Bailey RL, Pac SG, Fulgoni VL 3rd, Reidy KC, Catalano PM (2019) JAMA Netw Open. 2019 Jun;2(6): e195967. doi: 10.1001/jamanetworkopen.2019.5967.
Nutrition during pregnancy is a critical dimension not only for women's health but also for the lifelong health of the offspring. Very limited national data exist on the usual dietary intakes of pregnant women.
To estimate total usual nutrient intakes (from foods and dietary supplements) and the population prevalence of meeting or exceeding the National Academies of Sciences, Engineering, and Medicine Dietary Reference Intake recommendations among pregnant US women.
A cross-sectional analysis was performed of a nationally representative sample of 1003 pregnant US women aged 20 to 40 years from the 2001-2014 National Health and Nutrition Examination Survey.
Usual dietary intakes assessed by two 24-hour dietary recalls (including dietary supplements) adjusted for within-person variation using the National Cancer Institute method.
The proportion of women at risk of inadequate dietary intake as determined by the Estimated Average Requirement, the proportion of women assumed to have adequate dietary intake as determined by the Adequate Intake, and the proportion of women at risk of excess dietary intake as determined by the Tolerable Upper Intake Level. Demographic differences between pregnant and nonpregnant women were compared with t tests.
As representative of the US population, this sample of 1003 pregnant women had a mean (SE) age of 28.0 (0.3) years, was predominantly non-Hispanic white (mean [SE], 54.5% [3.1%]), and was at above 185% of the income to poverty ratio (mean [SE], 56.8% [3.0%]). Most pregnant women used a dietary supplement (mean [SE], 69.8% [2.3%]). A total of 10% or more of pregnant women had a total usual intake that is less than the Estimated Average Requirement for magnesium (mean [SE], 47.5% [2.8%]), vitamin D (mean [SE], 46.4% [2.7%]), vitamin E (mean [SE], 43.3% [2.7%]), iron (mean [SE], 36.2% [2.8%]), vitamin A (mean [SE], 15.5% [2.1%]), folate (mean [SE], 16.4% [1.6%]), calcium (mean [SE], 12.9% [2.4%]), vitamin C (mean [SE], 11.5% [1.9%]), vitamin B6 (mean [SE], 11.5% [1.5%]), and zinc (mean [SE], 10.9% [1.9%]). Some pregnant women exceeded the Adequate Intake for potassium (mean [SE], 41.7% [2.9%]), choline (mean [SE], 7.9% [3.2%]), and vitamin K (mean [SE], 47.9% [4.3%]). Most women exceeded the Tolerable Upper Intake Level for sodium (mean [SE], 95.0% [2.2%]), and some women exceeded the Tolerable Upper Intake Level of folic acid (mean [SE], 33.4% [2.8%]), iron (mean [SE], 27.9% [2.8%]), calcium (mean [SE], 3.0% [0.8%]), and zinc (mean [SE], 7.1% [1.6%]). For iron, the prevalence of an at-risk intake from foods alone was lower among women who used supplements (mean [SE], 80.3% [4.3%]) than those who did not use supplements (mean [SE], 95.3% [7.3%]); however, supplement use increased the risk of excessive iron and folic acid intakes given the amounts that are being consumed from supplemental products.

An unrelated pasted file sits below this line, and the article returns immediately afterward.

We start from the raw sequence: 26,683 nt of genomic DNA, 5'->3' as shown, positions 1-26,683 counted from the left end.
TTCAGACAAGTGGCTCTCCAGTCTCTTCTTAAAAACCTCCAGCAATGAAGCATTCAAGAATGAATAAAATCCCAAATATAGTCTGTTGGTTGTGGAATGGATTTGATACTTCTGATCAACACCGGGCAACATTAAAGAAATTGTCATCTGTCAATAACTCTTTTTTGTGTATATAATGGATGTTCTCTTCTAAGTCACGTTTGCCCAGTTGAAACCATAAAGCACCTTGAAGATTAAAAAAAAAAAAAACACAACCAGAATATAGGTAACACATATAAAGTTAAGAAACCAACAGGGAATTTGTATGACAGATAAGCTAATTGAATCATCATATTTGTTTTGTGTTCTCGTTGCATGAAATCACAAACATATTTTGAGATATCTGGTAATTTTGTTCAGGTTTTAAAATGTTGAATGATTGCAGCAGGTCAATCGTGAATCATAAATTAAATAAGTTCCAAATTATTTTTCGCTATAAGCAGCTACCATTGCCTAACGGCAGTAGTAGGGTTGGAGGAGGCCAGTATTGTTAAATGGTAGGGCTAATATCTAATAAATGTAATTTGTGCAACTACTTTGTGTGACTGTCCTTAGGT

This study suggests that a significant number of pregnant women are not meeting recommendations for vitamins D, C, A, B6, K, and E, as well as folate, choline, iron, calcium, potassium, magnesium, and zinc even with the use of dietary supplements. Almost all pregnant women in this study were at risk of excessive consumption of sodium, and many were at risk of excessive consumption of folic acid and iron. Improved dietary guidance to help pregnant women meet but not exceed dietary recommendations is warranted.